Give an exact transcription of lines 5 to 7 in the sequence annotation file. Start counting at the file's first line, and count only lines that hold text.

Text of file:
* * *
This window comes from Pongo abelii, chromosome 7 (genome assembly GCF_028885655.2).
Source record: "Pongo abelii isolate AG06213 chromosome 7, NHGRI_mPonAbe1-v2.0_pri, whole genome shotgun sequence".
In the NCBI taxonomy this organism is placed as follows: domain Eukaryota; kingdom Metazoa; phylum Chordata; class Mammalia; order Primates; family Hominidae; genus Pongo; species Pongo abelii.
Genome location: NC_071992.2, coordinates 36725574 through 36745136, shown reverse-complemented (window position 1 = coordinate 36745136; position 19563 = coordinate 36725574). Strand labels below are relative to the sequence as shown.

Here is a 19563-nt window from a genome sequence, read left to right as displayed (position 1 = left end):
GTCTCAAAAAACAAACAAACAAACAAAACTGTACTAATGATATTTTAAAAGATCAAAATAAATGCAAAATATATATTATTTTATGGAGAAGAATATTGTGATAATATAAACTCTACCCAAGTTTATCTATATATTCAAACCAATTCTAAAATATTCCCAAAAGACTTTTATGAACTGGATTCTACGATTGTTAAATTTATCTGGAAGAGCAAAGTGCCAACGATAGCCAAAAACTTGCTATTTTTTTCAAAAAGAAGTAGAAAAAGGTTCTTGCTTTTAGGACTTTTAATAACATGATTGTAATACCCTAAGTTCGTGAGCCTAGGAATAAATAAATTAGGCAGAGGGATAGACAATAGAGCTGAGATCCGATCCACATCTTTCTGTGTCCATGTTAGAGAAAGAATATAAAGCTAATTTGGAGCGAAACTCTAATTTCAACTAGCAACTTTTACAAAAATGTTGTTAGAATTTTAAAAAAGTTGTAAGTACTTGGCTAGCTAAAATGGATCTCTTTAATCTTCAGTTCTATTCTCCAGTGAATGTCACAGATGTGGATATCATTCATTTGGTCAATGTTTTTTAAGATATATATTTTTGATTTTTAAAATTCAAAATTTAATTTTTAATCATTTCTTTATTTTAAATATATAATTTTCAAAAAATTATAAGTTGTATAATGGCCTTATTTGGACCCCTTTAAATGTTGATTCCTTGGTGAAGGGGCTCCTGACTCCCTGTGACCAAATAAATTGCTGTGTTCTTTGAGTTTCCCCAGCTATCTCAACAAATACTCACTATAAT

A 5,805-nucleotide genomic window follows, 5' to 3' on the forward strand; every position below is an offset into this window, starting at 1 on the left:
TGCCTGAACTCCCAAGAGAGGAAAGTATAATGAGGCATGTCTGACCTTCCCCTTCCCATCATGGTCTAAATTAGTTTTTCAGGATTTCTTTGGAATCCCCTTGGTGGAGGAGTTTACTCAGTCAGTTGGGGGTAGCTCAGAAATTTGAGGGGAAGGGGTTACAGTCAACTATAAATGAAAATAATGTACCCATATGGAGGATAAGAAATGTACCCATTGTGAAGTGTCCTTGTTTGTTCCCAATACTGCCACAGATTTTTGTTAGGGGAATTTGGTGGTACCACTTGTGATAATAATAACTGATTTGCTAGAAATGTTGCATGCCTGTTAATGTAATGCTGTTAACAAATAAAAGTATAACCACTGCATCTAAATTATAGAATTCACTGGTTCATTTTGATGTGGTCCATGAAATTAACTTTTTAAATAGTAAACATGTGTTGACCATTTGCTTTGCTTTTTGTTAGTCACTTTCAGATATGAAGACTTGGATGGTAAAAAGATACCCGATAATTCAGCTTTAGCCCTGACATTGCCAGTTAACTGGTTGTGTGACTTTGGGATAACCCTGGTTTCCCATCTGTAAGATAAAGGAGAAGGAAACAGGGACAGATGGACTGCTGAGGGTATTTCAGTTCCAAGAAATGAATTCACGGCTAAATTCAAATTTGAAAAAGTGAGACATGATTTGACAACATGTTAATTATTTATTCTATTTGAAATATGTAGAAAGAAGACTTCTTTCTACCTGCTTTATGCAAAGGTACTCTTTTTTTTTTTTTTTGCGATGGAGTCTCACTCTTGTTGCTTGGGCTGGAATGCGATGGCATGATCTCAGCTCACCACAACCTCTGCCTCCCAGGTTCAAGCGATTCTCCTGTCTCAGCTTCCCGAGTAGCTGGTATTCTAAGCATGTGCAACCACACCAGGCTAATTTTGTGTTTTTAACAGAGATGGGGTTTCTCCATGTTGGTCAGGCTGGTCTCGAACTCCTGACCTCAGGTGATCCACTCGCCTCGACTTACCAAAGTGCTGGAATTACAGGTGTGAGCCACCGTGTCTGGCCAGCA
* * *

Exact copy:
Here is a 19563-nt window from a genome sequence, read left to right as displayed (position 1 = left end):
GTCTCAAAAAACAAACAAACAAACAAAACTGTACTAATGATATTTTAAAAGATCAAAATAAATGCAAAATATATATTATTTTATGGAGAAGAATATTGTGATAATATAAACTCTACCCAAGTTTATCTATATATTCAAACCAATTCTAAAATATTCCCAAAAGACTTTTATGAACTGGATTCTACGATTGTTAAATTTATCTGGAAGAGCAAAGTGCCAACGATAGCCAAAAACTTGCTATTTTTTTCAAAAAGAAGTAGAAAAAGGTTCTTGCTTTTAGGACTTTTAATAACATGATTGTAATACCCTAAGTTCGTGAGCCTAGGAATAAATAAATTAGGCAGAGGGATAGACAATAGAGCTGAGATCCGATCCACATCTTTCTGTGTCCATGTTAGAGAAAGAATATAAAGCTAATTTGGAGCGAAACTCTAATTTCAACTAGCAACTTTTACAAAAATGTTGTTAGAATTTTAAAAAAGTTGTAAGTACTTGGCTAGCTAAAATGGATCTCTTTAATCTTCAGTTCTATTCTCCAGTGAATGTCACAGATGTGGATATCATTCATTTGGTCAATGTTTTTTAAGATATATATTTTTGATTTTTAAAATTCAAAATTTAATTTTTAATCATTTCTTTATTTTAAATATATAATTTTCAAAAAATTATAAGTTGTATAATGGCCTTATTTGGACCCCTTTAAATGTTGATTCCTTGGTGAAGGGGCTCCTGACTCCCTGTGACCAAATAAATTGCTGTGTTCTTTGAGTTTCCCCAGCTATCTCAACAAATACTCACTATAAT

A 5,805-nucleotide genomic window follows, 5' to 3' on the forward strand; every position below is an offset into this window, starting at 1 on the left: